The Middle East has a dramatic impact on the global price of oil…and today we’ve got visual proof!
I call it the ‘Middle East Effect’ – and over the past few years it’s responsible for the majority of oil’s major moves, including a recent pullback in prices.
So what’s next for the Middle East Effect and oil prices?
Before we get our boots muddy in the Middle East, let’s back up and take a look at how the oil market works. Consider it a crash course on crude!
As you know, oil makes the world go round. It keeps cargo ships moving, airliners flying, cars driving, electric turbines spinning and heaters, well, heating. Thinking in terms of your daily activities, it wakes you up, heats your coffee, starts your car, powers your computer, transports your dinner and heats your home so you can sleep sound at night.
With such a high impact on daily life, the oil market is a little more complex than just standard supply and demand. You see, most of the world-spinning factors listed above are planned well in advance.
After a visit to a Chevron refinery a few years ago, it’s clear that refining is much more than just turning black goo into usable products. Instead it requires loads of planning and logistics. The same goes for power plants which, order their crude weeks or months in advance.
Crude is complex. So complex, in fact, that physical crude trades in what are called ‘future’ contracts. These future contracts add a whole new angle to the physical market – indeed, if a refiner needs to guarantee having oil six months from now at a known price, future contracts are the ticket.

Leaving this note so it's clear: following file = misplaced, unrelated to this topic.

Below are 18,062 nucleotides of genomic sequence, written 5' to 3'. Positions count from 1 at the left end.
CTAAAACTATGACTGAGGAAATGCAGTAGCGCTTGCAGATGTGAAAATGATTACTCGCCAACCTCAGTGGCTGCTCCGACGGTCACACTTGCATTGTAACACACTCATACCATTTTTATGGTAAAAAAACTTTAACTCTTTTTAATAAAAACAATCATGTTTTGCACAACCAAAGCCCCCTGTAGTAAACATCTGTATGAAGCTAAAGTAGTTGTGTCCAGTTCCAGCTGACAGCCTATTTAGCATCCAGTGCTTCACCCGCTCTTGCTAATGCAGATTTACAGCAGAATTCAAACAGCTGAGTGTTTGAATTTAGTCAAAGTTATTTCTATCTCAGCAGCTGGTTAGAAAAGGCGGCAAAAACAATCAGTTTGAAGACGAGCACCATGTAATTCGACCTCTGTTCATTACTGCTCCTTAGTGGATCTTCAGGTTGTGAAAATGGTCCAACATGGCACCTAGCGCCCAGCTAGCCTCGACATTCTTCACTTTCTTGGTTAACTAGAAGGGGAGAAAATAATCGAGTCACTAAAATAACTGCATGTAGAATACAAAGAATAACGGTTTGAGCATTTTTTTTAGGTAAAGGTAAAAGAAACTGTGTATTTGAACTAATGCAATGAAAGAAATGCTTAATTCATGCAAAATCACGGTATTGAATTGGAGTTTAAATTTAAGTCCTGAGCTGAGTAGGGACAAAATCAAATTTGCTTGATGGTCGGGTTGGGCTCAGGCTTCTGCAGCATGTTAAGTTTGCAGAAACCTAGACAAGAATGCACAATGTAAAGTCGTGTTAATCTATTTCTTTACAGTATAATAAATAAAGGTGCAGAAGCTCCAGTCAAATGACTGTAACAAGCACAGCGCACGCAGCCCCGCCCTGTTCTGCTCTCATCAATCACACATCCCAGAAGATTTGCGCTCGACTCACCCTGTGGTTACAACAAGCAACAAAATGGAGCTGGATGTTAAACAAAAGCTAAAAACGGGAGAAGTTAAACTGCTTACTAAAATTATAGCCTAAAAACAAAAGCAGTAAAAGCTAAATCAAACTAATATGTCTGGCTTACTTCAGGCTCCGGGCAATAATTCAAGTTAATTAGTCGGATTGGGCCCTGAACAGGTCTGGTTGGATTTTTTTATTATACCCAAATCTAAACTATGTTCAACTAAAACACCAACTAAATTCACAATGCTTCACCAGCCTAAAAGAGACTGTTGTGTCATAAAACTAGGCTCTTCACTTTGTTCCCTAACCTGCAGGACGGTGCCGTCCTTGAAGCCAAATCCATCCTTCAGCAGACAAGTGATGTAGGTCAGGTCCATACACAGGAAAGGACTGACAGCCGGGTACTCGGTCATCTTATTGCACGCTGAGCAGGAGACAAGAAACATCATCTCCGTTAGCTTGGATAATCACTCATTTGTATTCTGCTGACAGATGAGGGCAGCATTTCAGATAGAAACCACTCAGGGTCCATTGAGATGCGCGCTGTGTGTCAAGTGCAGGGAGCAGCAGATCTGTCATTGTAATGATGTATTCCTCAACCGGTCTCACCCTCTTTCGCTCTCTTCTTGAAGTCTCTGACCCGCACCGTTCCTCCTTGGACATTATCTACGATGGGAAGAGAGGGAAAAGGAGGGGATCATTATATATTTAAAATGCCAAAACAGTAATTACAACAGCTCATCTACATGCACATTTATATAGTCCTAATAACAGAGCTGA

But to figure out that price for future crude, there’s a lot of speculation at play.
Speculation is a fancy word for guessing what the price of oil (or any commodity for that matter) will be at a specific point in the future. These educated guesses take everything into account, future supply and future demand – plus, for today’s discussion, the likelihood of a disruption in supply.
For example, if Iran threatens to close the Strait of Hormuz the price of oil would spike. But this spike doesn’t just affect the current price of crude, it also affect the price of futures contracts that refiners buy.
So you see, even though there may not be a real supply disruption in the crude market, the expectation of one can have a drastic effect on current and future prices. This is an important concept to keep in mind. But there’s more to the story…
It should come as no surprise that Middle East supply has a lot of control over the price of oil. In that same sense, speculation about the stability of the region will also have a direct impact on prices.
But don’t take my word for it, take a look at this:
Over the past 24 months there have been four clear oil price trends that can be traced back to action in the Middle East. Starting in the spring of 2011 with the first rising of the Arab Spring and continuing through to more recent OPEC supply cuts, you can see that when the Middle East heats up crude prices follow.
But as you can also see from the chart above, when there’s no real threat from the Middle East or North Africa, prices tend to fall back to their natural level – what appears to be a price baseline around $85.
Indeed, right now there’s nothing fuelling the Middle East Effect. The latest news out of the region is rather stale – sanctions against Iran and OPEC oil cuts. That’s yesterday’s news. It’s also a big reason we’re seeing a substantial pull-back in oil prices lately. With no extreme turmoil or supply disruption in site, the Middle East fear premium is leaving the market.